This is a great alternative. #DoNowChopsticks #MyCMSTArgs

    • Dollie Partida

      I like that you included this video. I have seen this video before and it’s one way to reduce plastic and in this case chopstick waste. I think it will definitely take sometime before more edible utensils are made and begin being implemented but it is a good first step. #MyCMSTArgs #DoNowUChopsticks

  • Tt

    We need to switch to reusable chopsticks. 3.4 million trees are being destroyed for convince and laziness of businesses. The culture’s right to use chopsticks is a relevant argument but in order to save the planet we need to make the switch. Far to many restaurants use reusable utensils with little to no health risk due to the high quality of preventative measures taken. If we implement similar policies the health issues would be minimized and the switch would have no position. #DoNowUChopsticks #MyCMSTArgs

    • Yasmin Gonzalez

      I agree trees are being destroyed and it is leading to climate change, flooding and mudslides etc. I think we as humans think that nature is at our disposal and we are superior to it but we are wrong because everything we do to nature we do to ourselves. Restaurant owners should give the extra effort of using reusable chopsticks or other alternatives if it means that our environment will be affected less.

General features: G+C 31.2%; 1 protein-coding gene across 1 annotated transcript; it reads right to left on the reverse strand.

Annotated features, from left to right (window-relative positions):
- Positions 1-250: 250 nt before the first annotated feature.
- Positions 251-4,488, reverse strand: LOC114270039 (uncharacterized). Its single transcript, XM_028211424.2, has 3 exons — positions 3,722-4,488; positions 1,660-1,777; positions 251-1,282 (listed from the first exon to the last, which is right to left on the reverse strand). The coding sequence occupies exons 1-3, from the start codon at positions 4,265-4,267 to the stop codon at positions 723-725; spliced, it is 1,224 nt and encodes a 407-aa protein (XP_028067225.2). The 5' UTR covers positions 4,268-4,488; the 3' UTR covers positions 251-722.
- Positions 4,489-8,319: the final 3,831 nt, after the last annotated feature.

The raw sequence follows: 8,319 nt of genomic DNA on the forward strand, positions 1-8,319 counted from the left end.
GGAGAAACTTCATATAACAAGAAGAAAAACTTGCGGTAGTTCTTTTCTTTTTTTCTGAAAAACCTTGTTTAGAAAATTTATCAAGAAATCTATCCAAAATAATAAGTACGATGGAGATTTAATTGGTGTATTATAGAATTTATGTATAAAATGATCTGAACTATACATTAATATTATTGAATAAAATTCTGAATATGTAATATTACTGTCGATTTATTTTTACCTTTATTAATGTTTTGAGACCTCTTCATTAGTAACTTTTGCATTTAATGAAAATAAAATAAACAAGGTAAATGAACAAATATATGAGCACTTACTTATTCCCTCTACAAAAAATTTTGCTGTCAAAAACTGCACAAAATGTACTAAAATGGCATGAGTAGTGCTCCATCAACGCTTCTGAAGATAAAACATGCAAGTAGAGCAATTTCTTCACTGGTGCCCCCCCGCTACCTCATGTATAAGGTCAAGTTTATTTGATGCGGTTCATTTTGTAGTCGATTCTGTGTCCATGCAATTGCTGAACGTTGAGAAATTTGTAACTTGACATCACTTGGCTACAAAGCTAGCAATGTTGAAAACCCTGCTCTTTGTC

#DoNowUChopsticks #MyCMSTArgs

  • Zoe Atava

    No, I don’t necessarily believe that there should be a ban on disposable chopsticks. I believe that it should be up to the business owner to make these decisions for their own business. In the long run, the purchase of reusable chopsticks may be cost efficient to a very vibrant and popular restaurant. However, the restaurant owner is now liable for any sanitary or health issues caused by their reusable chopsticks. There are many movements to preserve trees as well as laws and bans on the amount of trees that we are able to use and cut down. With that in mind, the use of wood over plastic is immensely beneficial to our earth seeing how biodegradable it is. Waste wouldn’t really be waste at all as it would just return back to the environment. Business owners should make that decision about chopsticks on their own. https://ww2.kqed.org/education/2017/05/10/would-you-support-a-ban-on-disposable-chopsticks/ #DoNowUChopsticks #MyCMSTArgs

    • Brian Luong

      I agree that it should be up to the business owners as well. It’s not fair to require owners to use a certain type of utensil and it should also be up to the owner to have proper cleaning techniques. I think that instead of just using disposable chopsticks, spend more time training employees and have daily inspections in order to be sure that everything is running the way it should. Banning chopsticks could lead to a ban of many other disposable utensils as well. #MyCMSTArgs #DoNowUChopsticks

  • Yasmin Gonzalez